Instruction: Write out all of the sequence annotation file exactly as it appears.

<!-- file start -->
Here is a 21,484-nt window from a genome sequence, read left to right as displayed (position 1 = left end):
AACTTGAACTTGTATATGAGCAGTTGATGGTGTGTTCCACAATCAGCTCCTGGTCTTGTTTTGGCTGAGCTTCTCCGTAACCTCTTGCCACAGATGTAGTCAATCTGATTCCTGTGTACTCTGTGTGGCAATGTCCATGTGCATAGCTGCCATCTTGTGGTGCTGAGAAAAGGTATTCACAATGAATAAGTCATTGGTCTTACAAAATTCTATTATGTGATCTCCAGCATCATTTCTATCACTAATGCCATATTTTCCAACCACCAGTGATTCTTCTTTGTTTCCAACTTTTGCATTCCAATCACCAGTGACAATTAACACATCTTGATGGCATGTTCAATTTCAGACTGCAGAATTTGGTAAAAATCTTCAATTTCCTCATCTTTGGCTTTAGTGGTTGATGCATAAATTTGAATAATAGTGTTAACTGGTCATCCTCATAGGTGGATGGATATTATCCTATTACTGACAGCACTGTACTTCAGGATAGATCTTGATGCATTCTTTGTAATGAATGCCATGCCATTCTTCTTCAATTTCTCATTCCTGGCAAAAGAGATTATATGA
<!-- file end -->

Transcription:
Here is a 21,484-nt window from a genome sequence, read left to right as displayed (position 1 = left end):
AACTTGAACTTGTATATGAGCAGTTGATGGTGTGTTCCACAATCAGCTCCTGGTCTTGTTTTGGCTGAGCTTCTCCGTAACCTCTTGCCACAGATGTAGTCAATCTGATTCCTGTGTACTCTGTGTGGCAATGTCCATGTGCATAGCTGCCATCTTGTGGTGCTGAGAAAAGGTATTCACAATGAATAAGTCATTGGTCTTACAAAATTCTATTATGTGATCTCCAGCATCATTTCTATCACTAATGCCATATTTTCCAACCACCAGTGATTCTTCTTTGTTTCCAACTTTTGCATTCCAATCACCAGTGACAATTAACACATCTTGATGGCATGTTCAATTTCAGACTGCAGAATTTGGTAAAAATCTTCAATTTCCTCATCTTTGGCTTTAGTGGTTGATGCATAAATTTGAATAATAGTGTTAACTGGTCATCCTCATAGGTGGATGGATATTATCCTATTACTGACAGCACTGTACTTCAGGATAGATCTTGATGCATTCTTTGTAATGAATGCCATGCCATTCTTCTTCAATTTCTCATTCCTGGCAAAAGAGATTATATGA